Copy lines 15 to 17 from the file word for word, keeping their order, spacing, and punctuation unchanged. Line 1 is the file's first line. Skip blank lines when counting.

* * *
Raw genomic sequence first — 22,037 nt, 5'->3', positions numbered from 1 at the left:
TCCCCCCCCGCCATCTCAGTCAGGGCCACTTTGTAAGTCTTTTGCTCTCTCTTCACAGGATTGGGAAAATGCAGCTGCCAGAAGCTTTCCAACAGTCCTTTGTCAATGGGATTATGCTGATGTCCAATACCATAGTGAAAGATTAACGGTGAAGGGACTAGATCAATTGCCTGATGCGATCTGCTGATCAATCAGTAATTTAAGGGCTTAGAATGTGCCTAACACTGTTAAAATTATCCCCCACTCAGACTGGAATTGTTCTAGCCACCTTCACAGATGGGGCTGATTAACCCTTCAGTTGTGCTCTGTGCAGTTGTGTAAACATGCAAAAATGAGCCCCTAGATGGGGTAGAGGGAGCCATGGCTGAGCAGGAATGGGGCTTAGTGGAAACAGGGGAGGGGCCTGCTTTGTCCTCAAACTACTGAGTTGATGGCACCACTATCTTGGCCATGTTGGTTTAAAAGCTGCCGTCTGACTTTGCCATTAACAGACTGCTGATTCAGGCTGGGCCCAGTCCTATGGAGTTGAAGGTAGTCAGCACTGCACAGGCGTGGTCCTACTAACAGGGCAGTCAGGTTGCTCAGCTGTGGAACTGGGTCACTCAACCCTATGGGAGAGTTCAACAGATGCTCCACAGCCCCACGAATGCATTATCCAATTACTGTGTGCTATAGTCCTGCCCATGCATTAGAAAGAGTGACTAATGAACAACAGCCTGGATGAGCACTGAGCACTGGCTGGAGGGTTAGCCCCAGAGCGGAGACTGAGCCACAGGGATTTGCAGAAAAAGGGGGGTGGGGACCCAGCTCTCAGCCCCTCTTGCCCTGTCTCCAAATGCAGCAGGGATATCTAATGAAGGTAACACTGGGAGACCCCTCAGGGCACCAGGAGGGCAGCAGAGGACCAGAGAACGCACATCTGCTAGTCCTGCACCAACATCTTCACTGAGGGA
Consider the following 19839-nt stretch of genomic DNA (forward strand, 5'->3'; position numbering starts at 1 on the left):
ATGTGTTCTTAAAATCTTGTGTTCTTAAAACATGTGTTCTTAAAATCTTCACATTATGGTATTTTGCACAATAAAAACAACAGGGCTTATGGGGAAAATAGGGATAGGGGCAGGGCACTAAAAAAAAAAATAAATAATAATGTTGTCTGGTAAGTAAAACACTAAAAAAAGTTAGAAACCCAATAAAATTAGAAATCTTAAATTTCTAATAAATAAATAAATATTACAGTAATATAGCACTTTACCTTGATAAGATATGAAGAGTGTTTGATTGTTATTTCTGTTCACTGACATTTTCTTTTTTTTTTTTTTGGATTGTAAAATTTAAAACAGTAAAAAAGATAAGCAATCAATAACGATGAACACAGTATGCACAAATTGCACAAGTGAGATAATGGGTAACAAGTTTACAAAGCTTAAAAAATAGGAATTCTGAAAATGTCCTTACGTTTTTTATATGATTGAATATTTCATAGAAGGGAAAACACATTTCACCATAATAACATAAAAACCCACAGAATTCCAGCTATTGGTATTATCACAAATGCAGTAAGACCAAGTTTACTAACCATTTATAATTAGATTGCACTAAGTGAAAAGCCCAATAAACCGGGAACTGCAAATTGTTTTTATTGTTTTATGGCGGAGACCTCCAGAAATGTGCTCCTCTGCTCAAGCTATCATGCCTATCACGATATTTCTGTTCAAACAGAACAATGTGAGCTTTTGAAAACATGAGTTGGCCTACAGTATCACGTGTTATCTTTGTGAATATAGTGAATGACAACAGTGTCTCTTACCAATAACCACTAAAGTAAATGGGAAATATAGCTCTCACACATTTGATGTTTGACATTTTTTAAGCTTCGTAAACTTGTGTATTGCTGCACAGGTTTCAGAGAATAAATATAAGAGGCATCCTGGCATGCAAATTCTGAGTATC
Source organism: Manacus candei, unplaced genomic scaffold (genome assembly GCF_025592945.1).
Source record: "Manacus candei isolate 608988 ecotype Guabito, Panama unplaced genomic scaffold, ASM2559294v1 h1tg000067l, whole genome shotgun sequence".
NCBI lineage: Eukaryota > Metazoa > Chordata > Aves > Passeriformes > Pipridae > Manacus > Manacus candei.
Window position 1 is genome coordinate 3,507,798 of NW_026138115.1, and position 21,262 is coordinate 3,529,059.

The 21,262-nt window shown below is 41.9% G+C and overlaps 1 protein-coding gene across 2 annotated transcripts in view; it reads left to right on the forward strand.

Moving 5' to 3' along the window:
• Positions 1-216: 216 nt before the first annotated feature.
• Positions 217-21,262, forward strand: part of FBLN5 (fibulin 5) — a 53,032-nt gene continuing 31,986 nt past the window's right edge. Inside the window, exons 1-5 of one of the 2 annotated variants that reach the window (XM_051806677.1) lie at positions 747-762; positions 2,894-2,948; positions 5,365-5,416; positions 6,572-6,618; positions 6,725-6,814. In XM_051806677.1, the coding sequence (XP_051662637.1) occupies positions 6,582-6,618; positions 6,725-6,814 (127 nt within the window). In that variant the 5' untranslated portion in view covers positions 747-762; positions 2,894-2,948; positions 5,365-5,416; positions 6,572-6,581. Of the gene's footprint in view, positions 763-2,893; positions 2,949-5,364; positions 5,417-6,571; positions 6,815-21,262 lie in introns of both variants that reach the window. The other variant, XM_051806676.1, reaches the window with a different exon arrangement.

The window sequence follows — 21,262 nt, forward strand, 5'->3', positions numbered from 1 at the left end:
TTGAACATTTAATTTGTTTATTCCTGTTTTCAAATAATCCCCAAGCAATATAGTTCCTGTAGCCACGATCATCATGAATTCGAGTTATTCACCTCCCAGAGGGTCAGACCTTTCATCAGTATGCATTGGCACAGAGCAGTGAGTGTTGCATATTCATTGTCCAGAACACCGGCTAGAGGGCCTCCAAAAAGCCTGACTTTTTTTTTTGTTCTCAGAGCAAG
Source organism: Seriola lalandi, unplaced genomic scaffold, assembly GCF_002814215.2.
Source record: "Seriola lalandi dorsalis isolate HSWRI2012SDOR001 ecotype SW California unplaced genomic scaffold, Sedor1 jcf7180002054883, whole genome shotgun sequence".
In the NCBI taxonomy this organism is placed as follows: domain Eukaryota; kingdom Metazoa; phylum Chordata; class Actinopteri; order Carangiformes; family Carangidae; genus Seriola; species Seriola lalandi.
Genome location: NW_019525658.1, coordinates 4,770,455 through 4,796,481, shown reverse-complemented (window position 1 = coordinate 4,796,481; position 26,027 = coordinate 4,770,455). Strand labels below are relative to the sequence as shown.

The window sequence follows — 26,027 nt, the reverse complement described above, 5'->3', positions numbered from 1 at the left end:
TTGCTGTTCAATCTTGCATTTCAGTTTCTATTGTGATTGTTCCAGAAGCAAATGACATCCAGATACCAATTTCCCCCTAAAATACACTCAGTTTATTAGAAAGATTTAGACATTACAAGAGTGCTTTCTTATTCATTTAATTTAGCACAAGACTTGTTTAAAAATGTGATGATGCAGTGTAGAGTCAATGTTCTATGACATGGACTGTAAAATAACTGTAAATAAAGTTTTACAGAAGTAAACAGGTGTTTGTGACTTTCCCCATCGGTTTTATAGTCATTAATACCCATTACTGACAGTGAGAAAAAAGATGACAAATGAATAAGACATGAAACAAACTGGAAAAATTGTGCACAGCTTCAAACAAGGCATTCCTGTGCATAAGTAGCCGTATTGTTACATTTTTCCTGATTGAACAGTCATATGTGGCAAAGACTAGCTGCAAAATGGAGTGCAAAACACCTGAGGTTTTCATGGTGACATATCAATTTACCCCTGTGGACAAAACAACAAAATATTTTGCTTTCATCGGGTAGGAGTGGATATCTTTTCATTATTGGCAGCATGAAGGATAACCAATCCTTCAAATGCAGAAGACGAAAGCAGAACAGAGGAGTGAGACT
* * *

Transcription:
Source organism: Seriola lalandi, unplaced genomic scaffold, assembly GCF_002814215.2.
Source record: "Seriola lalandi dorsalis isolate HSWRI2012SDOR001 ecotype SW California unplaced genomic scaffold, Sedor1 jcf7180002054883, whole genome shotgun sequence".
In the NCBI taxonomy this organism is placed as follows: domain Eukaryota; kingdom Metazoa; phylum Chordata; class Actinopteri; order Carangiformes; family Carangidae; genus Seriola; species Seriola lalandi.